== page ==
A Wells Fargo personal banker pleaded guilty on Thursday to knowingly opening bank accounts for people working with the Sinaloa cartel.
Thirty-year-old Luis Figueroa of Tijuana admitted he took part in the money-laundering scheme that stretched across the US.
Between 2014 and 2016, money-laundering organizations recruited people who would open bank accounts for the cartel's drug money, according to the US Attorney's Office in the Southern District of California. The operation laundered over $19 million dollars in narcotics proceeds.
The drug money would be deposited into the bank accounts, also known as "funnel accounts," in amounts below the threshold for regulatory reporting.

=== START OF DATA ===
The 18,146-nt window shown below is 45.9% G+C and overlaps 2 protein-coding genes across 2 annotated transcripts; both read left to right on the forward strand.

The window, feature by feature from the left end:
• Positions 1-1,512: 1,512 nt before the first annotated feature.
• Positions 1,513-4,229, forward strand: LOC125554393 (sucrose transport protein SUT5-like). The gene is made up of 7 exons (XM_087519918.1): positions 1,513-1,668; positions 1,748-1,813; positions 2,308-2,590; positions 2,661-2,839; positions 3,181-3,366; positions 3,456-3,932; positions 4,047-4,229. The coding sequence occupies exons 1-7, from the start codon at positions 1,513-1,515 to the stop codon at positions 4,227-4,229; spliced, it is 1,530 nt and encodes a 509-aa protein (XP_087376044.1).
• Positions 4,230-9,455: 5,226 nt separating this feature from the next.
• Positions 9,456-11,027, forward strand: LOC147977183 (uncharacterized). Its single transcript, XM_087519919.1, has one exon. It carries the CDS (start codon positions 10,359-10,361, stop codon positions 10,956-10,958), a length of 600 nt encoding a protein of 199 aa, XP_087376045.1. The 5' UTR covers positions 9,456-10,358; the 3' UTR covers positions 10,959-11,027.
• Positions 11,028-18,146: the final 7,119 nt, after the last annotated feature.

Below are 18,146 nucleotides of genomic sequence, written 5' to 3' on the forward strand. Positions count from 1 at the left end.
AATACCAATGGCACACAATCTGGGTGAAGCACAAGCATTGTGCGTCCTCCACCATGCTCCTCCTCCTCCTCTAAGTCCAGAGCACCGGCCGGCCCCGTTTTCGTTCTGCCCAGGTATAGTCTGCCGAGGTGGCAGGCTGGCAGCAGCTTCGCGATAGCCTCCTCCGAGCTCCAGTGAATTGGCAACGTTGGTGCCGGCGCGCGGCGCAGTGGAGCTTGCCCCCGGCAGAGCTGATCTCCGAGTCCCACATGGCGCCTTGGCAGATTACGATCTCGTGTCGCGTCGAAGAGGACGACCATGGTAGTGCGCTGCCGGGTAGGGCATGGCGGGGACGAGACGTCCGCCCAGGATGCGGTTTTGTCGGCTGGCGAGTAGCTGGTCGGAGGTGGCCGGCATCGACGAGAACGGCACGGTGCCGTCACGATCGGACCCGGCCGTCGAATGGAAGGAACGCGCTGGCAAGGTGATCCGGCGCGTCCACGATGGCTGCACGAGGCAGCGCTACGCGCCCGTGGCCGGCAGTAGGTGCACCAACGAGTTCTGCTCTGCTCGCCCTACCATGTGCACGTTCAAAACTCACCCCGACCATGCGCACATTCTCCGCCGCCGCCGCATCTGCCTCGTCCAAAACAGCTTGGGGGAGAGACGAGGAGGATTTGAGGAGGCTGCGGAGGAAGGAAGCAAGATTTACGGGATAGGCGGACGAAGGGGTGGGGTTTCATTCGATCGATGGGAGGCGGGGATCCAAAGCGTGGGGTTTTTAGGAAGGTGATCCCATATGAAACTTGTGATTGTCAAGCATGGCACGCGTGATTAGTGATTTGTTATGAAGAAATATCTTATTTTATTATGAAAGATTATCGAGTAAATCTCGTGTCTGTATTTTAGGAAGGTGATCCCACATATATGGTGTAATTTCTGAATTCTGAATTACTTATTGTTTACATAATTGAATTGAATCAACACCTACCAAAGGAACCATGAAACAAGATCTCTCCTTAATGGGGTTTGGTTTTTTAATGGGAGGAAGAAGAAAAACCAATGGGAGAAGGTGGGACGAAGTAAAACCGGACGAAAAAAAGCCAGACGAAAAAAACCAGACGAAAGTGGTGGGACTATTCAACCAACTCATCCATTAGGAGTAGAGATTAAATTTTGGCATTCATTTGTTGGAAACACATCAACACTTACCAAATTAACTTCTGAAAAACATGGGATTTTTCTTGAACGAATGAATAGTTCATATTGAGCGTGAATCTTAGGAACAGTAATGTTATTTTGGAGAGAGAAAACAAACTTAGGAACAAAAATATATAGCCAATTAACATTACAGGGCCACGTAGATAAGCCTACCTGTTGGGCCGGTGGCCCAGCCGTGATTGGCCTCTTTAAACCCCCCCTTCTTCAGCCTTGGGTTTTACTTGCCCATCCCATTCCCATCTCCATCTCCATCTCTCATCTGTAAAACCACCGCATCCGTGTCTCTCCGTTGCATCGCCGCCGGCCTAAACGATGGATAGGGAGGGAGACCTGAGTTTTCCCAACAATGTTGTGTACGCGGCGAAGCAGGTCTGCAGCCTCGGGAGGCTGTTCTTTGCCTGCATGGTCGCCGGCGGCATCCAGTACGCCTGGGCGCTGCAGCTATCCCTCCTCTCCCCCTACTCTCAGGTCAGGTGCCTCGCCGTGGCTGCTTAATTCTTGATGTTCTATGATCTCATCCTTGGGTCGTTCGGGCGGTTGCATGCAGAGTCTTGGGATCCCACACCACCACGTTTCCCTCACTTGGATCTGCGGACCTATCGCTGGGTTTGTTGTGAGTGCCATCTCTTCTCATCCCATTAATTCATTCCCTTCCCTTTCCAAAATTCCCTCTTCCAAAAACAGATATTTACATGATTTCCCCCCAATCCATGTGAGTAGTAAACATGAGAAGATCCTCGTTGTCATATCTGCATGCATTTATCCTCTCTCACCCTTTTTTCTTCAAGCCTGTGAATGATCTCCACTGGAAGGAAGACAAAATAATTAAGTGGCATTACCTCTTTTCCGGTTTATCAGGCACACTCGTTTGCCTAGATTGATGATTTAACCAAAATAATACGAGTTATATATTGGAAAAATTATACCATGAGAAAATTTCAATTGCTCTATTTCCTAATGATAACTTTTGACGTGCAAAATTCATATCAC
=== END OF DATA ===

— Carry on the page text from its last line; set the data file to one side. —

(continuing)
Cash couriers would first pick up the drug money, oftentimes stuffed it into "shopping bags, duffel bags or shoeboxes," and then deposit it into Wells Fargo and other banks, the Justice Department said in a press release.
The couriers would split the funds into $22,000 to $45,000 increments and deposit them into the funnel accounts. The money would be wired to shell companies based in Mexico and then picked up by the cartel.